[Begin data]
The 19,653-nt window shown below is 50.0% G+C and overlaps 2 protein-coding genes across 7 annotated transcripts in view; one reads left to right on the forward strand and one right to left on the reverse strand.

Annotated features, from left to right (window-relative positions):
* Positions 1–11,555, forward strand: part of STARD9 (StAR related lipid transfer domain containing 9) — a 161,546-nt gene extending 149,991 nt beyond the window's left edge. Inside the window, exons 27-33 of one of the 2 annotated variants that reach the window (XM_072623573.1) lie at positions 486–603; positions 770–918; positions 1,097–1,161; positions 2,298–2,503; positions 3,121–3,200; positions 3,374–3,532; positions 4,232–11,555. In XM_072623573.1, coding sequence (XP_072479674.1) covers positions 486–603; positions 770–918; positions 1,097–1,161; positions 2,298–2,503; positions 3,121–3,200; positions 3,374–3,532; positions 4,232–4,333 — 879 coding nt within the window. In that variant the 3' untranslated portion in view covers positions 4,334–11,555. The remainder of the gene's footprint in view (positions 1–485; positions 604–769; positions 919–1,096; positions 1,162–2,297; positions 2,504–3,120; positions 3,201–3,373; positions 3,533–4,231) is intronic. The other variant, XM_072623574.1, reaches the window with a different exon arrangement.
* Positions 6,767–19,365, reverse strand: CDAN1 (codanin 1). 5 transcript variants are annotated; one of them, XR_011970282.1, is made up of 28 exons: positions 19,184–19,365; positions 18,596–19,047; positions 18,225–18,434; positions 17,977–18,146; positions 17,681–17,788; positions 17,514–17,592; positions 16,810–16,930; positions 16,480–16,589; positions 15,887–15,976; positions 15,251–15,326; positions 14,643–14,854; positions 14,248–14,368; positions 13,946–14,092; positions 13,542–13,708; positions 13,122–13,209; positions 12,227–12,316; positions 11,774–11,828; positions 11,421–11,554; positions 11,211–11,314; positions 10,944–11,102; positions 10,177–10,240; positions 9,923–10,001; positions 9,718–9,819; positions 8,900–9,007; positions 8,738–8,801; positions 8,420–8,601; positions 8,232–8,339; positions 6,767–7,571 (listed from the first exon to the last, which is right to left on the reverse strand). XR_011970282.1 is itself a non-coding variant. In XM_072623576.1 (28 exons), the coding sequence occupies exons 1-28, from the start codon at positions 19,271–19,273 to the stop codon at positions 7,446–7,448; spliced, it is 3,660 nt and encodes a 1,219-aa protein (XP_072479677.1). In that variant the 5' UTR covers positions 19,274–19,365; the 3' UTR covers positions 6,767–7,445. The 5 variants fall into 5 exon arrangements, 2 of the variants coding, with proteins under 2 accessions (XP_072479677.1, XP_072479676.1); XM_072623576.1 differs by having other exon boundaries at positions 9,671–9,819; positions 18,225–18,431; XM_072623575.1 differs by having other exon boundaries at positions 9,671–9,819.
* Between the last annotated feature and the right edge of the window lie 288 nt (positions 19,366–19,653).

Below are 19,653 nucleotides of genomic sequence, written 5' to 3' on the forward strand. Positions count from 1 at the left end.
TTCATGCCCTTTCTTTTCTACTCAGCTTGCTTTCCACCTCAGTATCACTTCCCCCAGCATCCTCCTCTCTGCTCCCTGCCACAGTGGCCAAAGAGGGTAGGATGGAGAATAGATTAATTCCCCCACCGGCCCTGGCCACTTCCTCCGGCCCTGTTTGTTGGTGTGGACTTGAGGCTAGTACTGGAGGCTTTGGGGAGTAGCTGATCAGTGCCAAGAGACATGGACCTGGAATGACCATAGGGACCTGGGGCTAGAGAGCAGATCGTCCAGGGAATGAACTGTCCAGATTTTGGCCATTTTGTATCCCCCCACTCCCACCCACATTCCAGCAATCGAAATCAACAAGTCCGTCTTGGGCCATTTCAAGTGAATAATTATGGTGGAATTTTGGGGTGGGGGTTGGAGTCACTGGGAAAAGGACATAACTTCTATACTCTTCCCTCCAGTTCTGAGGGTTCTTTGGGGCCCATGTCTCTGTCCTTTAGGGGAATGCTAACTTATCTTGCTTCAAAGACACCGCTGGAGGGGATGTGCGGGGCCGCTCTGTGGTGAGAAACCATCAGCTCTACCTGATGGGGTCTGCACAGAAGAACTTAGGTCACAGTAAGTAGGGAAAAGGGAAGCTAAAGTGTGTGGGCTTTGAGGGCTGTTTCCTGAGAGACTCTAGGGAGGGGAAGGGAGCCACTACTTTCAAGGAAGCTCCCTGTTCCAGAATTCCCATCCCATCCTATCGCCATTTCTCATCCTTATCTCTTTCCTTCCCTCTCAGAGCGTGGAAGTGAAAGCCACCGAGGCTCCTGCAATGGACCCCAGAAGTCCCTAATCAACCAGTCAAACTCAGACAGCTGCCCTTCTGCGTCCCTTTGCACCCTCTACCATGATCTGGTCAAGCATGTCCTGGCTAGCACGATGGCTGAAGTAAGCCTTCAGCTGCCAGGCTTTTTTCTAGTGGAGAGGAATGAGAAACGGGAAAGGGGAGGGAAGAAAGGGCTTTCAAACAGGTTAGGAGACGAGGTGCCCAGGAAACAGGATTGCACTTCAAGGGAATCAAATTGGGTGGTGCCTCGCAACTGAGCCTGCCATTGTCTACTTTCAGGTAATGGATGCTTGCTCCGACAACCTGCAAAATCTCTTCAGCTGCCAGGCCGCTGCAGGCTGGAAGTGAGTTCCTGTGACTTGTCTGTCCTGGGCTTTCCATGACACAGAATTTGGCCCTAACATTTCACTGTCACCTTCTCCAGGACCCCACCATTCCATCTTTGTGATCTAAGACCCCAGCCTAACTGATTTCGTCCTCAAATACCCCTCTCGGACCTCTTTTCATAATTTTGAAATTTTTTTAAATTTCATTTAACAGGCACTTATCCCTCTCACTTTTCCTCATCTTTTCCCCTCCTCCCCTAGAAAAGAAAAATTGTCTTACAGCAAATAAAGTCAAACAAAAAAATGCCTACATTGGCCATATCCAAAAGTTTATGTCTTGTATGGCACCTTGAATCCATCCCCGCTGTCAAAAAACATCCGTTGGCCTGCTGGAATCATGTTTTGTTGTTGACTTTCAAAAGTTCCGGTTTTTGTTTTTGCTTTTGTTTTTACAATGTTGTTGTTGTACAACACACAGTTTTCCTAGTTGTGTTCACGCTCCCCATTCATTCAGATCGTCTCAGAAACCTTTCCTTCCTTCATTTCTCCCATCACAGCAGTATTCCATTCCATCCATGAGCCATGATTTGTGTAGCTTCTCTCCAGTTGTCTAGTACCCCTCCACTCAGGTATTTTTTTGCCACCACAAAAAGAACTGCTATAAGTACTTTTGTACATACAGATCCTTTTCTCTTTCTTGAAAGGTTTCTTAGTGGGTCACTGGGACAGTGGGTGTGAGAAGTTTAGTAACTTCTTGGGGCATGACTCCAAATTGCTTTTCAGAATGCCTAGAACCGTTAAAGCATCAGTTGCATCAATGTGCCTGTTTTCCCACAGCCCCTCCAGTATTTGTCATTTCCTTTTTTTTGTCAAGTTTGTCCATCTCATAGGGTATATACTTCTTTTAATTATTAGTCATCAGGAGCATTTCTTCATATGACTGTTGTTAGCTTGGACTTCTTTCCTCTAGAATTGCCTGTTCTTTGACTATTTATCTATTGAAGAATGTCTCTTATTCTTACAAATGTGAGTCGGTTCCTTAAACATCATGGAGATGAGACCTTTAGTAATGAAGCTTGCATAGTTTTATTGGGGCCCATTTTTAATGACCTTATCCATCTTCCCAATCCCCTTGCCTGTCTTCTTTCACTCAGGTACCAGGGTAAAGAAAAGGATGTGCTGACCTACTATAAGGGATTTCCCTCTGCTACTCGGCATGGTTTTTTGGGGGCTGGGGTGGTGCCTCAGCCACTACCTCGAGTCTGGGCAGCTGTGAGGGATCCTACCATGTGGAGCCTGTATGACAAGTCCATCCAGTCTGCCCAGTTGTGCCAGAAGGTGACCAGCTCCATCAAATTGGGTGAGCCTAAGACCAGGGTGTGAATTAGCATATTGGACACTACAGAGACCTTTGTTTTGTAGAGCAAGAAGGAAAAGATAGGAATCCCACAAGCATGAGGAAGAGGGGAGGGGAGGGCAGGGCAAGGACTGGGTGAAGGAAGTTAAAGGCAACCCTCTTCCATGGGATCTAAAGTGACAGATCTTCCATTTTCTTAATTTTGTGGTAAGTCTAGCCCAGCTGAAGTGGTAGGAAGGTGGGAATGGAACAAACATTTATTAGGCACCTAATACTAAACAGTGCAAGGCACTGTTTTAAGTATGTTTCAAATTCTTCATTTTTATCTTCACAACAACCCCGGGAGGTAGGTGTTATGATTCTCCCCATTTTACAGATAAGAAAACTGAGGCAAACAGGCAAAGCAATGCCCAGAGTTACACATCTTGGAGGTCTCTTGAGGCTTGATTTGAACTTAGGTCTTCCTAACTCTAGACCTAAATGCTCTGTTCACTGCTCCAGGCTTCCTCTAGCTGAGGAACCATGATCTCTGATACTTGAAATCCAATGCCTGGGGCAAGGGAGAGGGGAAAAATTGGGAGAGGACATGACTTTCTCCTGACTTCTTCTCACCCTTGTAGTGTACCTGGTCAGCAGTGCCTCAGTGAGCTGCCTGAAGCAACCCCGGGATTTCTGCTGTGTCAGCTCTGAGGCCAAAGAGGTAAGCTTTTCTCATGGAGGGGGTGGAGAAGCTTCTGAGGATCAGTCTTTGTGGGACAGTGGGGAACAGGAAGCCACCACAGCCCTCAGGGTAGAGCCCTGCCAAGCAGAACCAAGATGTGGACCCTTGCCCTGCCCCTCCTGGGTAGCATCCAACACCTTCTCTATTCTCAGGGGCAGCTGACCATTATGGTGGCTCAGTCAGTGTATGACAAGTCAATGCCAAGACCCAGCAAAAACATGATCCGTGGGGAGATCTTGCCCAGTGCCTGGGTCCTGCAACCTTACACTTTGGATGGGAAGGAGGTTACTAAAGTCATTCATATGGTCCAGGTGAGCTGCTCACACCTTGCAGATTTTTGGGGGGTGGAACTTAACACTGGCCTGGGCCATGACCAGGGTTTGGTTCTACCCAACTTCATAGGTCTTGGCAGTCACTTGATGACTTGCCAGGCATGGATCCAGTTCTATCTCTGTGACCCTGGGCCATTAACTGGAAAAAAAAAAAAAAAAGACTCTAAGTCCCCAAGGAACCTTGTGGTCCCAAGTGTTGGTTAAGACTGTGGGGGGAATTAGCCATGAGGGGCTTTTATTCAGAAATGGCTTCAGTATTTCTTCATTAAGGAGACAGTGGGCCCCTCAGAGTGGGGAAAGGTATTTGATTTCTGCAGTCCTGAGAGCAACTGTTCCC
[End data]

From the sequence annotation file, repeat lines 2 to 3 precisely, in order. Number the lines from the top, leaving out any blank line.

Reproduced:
Annotated features, from left to right (window-relative positions):
* Positions 1–11,555, forward strand: part of STARD9 (StAR related lipid transfer domain containing 9) — a 161,546-nt gene extending 149,991 nt beyond the window's left edge. Inside the window, exons 27-33 of one of the 2 annotated variants that reach the window (XM_072623573.1) lie at positions 486–603; positions 770–918; positions 1,097–1,161; positions 2,298–2,503; positions 3,121–3,200; positions 3,374–3,532; positions 4,232–11,555. In XM_072623573.1, coding sequence (XP_072479674.1) covers positions 486–603; positions 770–918; positions 1,097–1,161; positions 2,298–2,503; positions 3,121–3,200; positions 3,374–3,532; positions 4,232–4,333 — 879 coding nt within the window. In that variant the 3' untranslated portion in view covers positions 4,334–11,555. The remainder of the gene's footprint in view (positions 1–485; positions 604–769; positions 919–1,096; positions 1,162–2,297; positions 2,504–3,120; positions 3,201–3,373; positions 3,533–4,231) is intronic. The other variant, XM_072623574.1, reaches the window with a different exon arrangement.